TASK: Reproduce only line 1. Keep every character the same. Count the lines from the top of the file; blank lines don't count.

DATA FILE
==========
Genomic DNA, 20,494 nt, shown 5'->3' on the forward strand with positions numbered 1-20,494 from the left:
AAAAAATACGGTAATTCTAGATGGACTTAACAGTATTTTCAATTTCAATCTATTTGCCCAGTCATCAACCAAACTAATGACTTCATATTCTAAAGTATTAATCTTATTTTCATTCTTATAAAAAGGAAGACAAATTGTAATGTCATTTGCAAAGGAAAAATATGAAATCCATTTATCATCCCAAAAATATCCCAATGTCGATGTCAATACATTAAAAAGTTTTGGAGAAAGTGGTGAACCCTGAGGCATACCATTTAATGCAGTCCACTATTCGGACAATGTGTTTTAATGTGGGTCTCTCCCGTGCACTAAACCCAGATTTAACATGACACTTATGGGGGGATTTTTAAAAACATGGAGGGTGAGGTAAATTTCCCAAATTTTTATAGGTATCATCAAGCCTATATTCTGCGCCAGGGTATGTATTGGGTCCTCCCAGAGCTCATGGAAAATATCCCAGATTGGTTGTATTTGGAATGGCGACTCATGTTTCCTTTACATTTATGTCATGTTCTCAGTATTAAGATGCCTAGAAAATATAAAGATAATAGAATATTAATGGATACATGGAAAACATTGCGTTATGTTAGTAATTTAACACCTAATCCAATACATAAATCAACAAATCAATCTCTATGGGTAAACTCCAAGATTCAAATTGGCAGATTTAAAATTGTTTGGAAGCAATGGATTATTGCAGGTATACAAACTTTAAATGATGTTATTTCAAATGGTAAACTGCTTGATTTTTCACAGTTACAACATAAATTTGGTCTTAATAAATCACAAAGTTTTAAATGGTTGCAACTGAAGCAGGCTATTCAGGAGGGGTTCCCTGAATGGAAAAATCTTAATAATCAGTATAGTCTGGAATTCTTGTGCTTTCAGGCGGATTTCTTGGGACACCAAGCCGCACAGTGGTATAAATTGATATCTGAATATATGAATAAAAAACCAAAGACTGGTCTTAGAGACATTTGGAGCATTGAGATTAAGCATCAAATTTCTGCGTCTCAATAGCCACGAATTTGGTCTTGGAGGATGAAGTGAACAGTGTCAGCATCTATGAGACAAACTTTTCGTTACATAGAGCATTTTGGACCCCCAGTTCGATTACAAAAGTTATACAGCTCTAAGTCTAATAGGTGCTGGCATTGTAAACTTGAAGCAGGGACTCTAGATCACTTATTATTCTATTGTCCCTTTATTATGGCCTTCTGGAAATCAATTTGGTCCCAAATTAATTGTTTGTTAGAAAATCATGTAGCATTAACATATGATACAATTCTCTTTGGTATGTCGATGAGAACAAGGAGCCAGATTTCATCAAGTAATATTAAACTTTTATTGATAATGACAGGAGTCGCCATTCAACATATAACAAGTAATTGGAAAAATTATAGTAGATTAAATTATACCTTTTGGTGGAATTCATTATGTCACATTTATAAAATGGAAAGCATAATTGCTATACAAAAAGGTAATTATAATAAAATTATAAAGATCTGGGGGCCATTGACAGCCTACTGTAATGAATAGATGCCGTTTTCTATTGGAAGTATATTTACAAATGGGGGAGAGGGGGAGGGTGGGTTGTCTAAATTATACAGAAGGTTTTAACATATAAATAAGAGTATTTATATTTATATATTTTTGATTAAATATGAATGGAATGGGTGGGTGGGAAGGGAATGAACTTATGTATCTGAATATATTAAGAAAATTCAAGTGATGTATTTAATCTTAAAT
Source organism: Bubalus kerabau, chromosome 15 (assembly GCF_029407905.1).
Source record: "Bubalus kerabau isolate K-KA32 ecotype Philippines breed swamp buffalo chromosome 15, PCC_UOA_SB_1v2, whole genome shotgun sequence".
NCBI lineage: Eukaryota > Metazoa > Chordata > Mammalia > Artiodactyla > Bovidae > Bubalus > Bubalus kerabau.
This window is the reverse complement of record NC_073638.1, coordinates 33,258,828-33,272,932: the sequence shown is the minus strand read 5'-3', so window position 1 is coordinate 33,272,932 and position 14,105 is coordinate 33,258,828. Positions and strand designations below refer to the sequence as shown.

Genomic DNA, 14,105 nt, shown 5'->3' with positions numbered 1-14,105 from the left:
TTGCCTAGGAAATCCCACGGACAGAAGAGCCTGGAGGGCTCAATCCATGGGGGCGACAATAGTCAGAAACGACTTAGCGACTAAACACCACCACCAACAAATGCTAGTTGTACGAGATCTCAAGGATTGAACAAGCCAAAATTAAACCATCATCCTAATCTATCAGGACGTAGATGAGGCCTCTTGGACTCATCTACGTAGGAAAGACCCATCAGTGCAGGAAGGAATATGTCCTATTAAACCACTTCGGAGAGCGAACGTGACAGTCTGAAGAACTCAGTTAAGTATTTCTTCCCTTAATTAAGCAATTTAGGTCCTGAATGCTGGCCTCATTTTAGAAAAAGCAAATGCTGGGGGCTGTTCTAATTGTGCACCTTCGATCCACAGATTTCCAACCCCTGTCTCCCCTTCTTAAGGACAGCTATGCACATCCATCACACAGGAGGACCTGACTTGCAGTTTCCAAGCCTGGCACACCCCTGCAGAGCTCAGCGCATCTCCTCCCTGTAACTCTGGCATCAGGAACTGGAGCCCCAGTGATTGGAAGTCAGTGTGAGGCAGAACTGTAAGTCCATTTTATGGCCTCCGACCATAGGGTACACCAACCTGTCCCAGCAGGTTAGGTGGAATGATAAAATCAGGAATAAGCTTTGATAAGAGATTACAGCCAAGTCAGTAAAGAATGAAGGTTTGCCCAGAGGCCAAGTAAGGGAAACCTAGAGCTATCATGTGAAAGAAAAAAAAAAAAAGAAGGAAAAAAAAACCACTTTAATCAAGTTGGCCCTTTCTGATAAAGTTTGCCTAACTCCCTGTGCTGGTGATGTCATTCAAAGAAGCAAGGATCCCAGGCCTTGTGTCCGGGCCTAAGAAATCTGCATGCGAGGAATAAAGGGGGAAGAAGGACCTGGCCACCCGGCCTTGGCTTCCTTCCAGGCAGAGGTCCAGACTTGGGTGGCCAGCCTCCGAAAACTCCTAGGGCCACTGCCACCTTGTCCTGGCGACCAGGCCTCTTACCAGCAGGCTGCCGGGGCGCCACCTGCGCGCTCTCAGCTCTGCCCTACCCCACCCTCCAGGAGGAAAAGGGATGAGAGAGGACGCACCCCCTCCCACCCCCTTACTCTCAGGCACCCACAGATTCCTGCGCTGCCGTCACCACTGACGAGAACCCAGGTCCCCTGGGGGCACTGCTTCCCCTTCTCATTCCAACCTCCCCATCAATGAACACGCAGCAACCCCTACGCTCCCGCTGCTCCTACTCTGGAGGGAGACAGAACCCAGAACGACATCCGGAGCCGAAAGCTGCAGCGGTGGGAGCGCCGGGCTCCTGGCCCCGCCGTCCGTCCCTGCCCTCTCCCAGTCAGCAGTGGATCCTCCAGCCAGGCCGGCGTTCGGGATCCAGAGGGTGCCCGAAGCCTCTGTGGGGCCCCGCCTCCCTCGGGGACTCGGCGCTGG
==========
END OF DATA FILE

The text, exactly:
Genomic DNA, 20,494 nt, shown 5'->3' on the forward strand with positions numbered 1-20,494 from the left: